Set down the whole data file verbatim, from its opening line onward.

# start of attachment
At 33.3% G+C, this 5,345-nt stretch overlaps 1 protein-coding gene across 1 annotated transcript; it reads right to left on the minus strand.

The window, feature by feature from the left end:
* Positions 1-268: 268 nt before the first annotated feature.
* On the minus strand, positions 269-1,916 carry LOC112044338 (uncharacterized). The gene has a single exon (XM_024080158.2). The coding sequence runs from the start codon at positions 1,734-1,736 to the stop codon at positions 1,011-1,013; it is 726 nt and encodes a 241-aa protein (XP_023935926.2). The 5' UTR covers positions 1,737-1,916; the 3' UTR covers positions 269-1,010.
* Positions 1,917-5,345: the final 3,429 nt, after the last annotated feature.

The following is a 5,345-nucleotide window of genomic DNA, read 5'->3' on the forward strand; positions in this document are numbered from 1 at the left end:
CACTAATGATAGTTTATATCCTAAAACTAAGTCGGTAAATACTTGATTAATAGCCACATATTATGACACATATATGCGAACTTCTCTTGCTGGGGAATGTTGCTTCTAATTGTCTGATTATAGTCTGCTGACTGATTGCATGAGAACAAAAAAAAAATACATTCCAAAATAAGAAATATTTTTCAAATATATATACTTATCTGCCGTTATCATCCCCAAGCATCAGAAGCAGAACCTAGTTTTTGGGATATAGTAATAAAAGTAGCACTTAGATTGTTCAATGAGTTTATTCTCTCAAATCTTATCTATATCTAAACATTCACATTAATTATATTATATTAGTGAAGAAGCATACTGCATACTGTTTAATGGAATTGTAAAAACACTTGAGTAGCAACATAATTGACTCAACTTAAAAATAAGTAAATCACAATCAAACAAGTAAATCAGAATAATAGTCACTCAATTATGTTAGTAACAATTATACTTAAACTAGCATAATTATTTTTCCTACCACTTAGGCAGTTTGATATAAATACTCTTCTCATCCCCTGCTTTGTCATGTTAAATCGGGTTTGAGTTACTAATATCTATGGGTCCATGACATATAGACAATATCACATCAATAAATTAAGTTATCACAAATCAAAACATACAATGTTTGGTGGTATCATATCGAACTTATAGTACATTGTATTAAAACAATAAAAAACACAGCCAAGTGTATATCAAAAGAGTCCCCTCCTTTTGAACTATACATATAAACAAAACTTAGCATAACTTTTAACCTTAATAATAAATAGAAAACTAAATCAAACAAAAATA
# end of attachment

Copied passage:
At 33.3% G+C, this 5,345-nt stretch overlaps 1 protein-coding gene across 1 annotated transcript; it reads right to left on the minus strand.

The window, feature by feature from the left end:
* Positions 1-268: 268 nt before the first annotated feature.
* On the minus strand, positions 269-1,916 carry LOC112044338 (uncharacterized). The gene has a single exon (XM_024080158.2). The coding sequence runs from the start codon at positions 1,734-1,736 to the stop codon at positions 1,011-1,013; it is 726 nt and encodes a 241-aa protein (XP_023935926.2). The 5' UTR covers positions 1,737-1,916; the 3' UTR covers positions 269-1,010.
* Positions 1,917-5,345: the final 3,429 nt, after the last annotated feature.

The following is a 5,345-nucleotide window of genomic DNA, read 5'->3' on the forward strand; positions in this document are numbered from 1 at the left end:
CACTAATGATAGTTTATATCCTAAAACTAAGTCGGTAAATACTTGATTAATAGCCACATATTATGACACATATATGCGAACTTCTCTTGCTGGGGAATGTTGCTTCTAATTGTCTGATTATAGTCTGCTGACTGATTGCATGAGAACAAAAAAAAAATACATTCCAAAATAAGAAATATTTTTCAAATATATATACTTATCTGCCGTTATCATCCCCAAGCATCAGAAGCAGAACCTAGTTTTTGGGATATAGTAATAAAAGTAGCACTTAGATTGTTCAATGAGTTTATTCTCTCAAATCTTATCTATATCTAAACATTCACATTAATTATATTATATTAGTGAAGAAGCATACTGCATACTGTTTAATGGAATTGTAAAAACACTTGAGTAGCAACATAATTGACTCAACTTAAAAATAAGTAAATCACAATCAAACAAGTAAATCAGAATAATAGTCACTCAATTATGTTAGTAACAATTATACTTAAACTAGCATAATTATTTTTCCTACCACTTAGGCAGTTTGATATAAATACTCTTCTCATCCCCTGCTTTGTCATGTTAAATCGGGTTTGAGTTACTAATATCTATGGGTCCATGACATATAGACAATATCACATCAATAAATTAAGTTATCACAAATCAAAACATACAATGTTTGGTGGTATCATATCGAACTTATAGTACATTGTATTAAAACAATAAAAAACACAGCCAAGTGTATATCAAAAGAGTCCCCTCCTTTTGAACTATACATATAAACAAAACTTAGCATAACTTTTAACCTTAATAATAAATAGAAAACTAAATCAAACAAAAATA